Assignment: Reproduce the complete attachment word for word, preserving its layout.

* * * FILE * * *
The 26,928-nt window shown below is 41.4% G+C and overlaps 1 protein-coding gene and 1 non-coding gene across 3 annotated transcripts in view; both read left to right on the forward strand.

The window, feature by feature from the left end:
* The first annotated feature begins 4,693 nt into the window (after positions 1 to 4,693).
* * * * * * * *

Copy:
The 26,928-nt window shown below is 41.4% G+C and overlaps 1 protein-coding gene and 1 non-coding gene across 3 annotated transcripts in view; both read left to right on the forward strand.

The window, feature by feature from the left end:
* The first annotated feature begins 4,693 nt into the window (after positions 1 to 4,693).